Let’s take another look at the air data ports and the B-2’s astro-inertial navigation system.
The US Air Force just released new close-ups of the B-2 during an aerial refueling that show some of the bomber’s signature nose sensors.
Over 30 years after its first public appearance, the Northrop Grumman B-2A Spirit is still an impressive sight. No matter how many times you’ve seen it: With its alien spaceship look, the Large Flying Wing and its peculiar system always attracts the interest of aviation enthusiasts and analysts around the world.
We’ve talked a lot about some of the Spirit’s coolest features, including the unique exhaust and “beaver tail” of the GLAS (Gust Load Alleviation System), or the rotating receptacle of the air-to-air refueling system. In September 2019, we also commented on some nice photos of a B-2 refueling from a KC-135 which offered a clear overview of the Pitot and Static ports, used for dynamic and static pressure measurement, in the front section of stealth bomber.
As explained in this article, every plane, even the smallest, requires pitot probes and static ports to determine the speed, altitude, and vertical speed of the plane. But, unlike most other aircraft, the B-2 does not carry external / protruding Pitot tubes (which would affect the aircraft’s radar cross section – RCS – making it less stealthy) and for this reason, for check, for example, the airspeed, the airplane uses static orifices embedded in the skin, in the nose, in front of the cockpit.
A new series of photographs has just been published by the US Air Force. It includes a US Air Force B-2 Spirit assigned to the 509th Bomb Wing, deployed to Iceland for a Bombardment Task Force mission, during refueling operations from a KC-135 with the 100th Air Refueling Wing of RAF Mildenhall, United Kingdom, over the Atlantic Ocean, September 6, 2021.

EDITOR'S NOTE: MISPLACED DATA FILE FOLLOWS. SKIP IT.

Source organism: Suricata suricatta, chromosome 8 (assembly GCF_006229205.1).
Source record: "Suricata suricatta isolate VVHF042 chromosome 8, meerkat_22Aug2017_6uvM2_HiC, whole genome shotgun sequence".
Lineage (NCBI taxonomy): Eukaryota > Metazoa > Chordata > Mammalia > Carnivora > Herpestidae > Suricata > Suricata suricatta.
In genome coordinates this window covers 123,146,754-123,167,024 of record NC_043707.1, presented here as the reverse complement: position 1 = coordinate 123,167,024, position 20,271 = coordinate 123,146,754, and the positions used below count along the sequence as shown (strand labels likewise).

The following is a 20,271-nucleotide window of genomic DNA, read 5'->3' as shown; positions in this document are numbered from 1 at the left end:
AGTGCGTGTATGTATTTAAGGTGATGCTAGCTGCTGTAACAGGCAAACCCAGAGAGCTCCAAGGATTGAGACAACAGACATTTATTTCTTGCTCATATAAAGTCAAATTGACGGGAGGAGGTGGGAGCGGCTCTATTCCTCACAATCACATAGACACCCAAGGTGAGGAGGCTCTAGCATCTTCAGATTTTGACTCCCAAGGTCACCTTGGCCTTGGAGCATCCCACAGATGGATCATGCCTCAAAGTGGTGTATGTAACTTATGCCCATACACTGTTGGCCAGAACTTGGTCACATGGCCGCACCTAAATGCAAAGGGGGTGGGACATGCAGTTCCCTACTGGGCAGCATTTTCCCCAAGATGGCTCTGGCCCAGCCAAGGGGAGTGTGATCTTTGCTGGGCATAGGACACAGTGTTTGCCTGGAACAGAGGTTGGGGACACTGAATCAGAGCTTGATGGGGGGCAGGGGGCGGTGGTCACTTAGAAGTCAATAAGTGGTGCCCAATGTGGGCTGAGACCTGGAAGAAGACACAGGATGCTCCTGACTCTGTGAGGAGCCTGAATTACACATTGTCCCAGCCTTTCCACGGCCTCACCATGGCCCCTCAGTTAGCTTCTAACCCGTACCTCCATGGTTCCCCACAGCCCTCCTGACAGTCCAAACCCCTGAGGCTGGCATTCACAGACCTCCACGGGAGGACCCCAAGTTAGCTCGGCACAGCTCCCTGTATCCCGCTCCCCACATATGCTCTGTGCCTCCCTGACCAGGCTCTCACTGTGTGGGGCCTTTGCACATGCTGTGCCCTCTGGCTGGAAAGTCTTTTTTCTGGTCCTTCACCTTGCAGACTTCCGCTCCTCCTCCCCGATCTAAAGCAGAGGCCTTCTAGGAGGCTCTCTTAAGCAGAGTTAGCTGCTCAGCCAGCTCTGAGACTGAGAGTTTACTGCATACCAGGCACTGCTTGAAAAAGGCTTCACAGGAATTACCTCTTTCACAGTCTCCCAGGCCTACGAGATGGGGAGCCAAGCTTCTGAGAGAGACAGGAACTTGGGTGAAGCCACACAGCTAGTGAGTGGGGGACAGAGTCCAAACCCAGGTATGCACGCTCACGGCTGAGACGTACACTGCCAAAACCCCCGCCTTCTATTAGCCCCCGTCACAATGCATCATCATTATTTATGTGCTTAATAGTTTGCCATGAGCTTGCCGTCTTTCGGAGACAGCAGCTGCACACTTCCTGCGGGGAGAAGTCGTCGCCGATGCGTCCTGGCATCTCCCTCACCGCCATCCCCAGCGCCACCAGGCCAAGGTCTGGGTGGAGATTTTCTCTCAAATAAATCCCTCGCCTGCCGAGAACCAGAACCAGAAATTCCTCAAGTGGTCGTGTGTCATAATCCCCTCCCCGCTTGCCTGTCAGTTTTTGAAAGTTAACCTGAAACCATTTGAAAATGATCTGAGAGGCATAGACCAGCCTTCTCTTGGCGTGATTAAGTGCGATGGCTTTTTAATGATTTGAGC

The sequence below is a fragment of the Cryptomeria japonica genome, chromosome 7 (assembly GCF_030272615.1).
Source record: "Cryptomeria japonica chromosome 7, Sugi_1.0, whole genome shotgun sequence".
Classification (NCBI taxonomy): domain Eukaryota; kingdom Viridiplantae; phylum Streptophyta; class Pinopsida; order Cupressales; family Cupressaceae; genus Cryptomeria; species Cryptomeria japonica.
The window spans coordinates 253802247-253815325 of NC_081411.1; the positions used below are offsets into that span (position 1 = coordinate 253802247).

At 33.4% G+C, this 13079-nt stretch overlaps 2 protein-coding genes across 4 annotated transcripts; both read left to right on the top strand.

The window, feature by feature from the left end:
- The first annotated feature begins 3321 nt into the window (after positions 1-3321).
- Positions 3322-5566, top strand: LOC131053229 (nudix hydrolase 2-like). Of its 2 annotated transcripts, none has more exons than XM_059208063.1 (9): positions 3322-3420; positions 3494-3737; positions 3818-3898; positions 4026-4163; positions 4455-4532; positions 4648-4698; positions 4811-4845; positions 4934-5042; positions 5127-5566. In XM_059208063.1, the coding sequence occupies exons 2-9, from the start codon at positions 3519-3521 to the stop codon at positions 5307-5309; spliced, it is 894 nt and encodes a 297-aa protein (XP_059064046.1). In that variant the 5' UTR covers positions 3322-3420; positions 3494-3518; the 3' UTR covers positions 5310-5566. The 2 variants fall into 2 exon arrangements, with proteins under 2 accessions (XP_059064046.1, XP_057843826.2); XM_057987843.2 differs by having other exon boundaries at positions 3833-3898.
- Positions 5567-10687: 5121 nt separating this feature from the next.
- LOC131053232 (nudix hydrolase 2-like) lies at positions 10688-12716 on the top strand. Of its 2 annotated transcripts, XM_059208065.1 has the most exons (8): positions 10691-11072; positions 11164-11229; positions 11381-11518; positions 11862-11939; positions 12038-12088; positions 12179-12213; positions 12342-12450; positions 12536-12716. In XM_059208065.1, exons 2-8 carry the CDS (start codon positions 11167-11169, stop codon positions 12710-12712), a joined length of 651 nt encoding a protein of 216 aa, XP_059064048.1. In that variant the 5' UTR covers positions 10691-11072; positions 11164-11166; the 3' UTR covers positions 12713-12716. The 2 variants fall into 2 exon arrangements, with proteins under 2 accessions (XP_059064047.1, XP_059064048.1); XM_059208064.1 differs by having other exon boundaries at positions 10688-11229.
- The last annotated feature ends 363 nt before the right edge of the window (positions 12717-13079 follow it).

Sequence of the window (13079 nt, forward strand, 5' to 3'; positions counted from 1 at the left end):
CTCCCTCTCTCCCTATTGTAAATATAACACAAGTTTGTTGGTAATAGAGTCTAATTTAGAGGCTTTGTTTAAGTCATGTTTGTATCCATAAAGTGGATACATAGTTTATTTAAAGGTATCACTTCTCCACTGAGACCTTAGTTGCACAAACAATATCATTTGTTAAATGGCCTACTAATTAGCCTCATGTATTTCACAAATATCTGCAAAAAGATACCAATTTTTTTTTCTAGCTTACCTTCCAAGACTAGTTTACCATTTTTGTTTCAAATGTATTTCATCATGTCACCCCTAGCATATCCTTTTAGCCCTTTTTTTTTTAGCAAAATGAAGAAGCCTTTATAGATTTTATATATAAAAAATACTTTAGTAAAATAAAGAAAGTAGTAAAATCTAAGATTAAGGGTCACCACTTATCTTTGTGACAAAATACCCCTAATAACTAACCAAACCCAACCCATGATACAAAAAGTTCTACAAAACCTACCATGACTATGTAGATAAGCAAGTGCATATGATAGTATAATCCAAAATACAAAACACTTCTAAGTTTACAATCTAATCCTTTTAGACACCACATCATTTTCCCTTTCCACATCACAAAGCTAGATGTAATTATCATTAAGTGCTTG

– DVIDSHub (@DVIDSHub) September 10, 2021
Like most photographs taken during the B-2’s Air-to-Air Refueling (AAR) operations, as well as the aerodynamic data ports integrated into the aircraft’s Hawk Beak, the images show, on the left wing of the Spirit, a circular window that covers the aircraft’s astro tracking system, which allows the aircraft to navigate in case GPS is denied.
Celestial tracking or astronavigation was the method used to calculate the position of the aircraft based on the position of a particular star or the sun before the advent of GPS. The basic approach is to aim at the sun or a particular star and calculate the position of the aircraft (missile or ship) from the angles of sight to the star. The calculation is based on very precise data on the positioning of the sun and certain reference stars at various times and locations.
While astronavigation has been largely replaced by GPS, astro-trackers are still used with some aircraft, including the B-2, which is said to operate a modified NAS-26 astro-inertial navigation system. For modern applications, the star tracking location is used to calibrate and update an inertial navigation system and, as noted, could be useful for autonomous navigations when GPS is unavailable.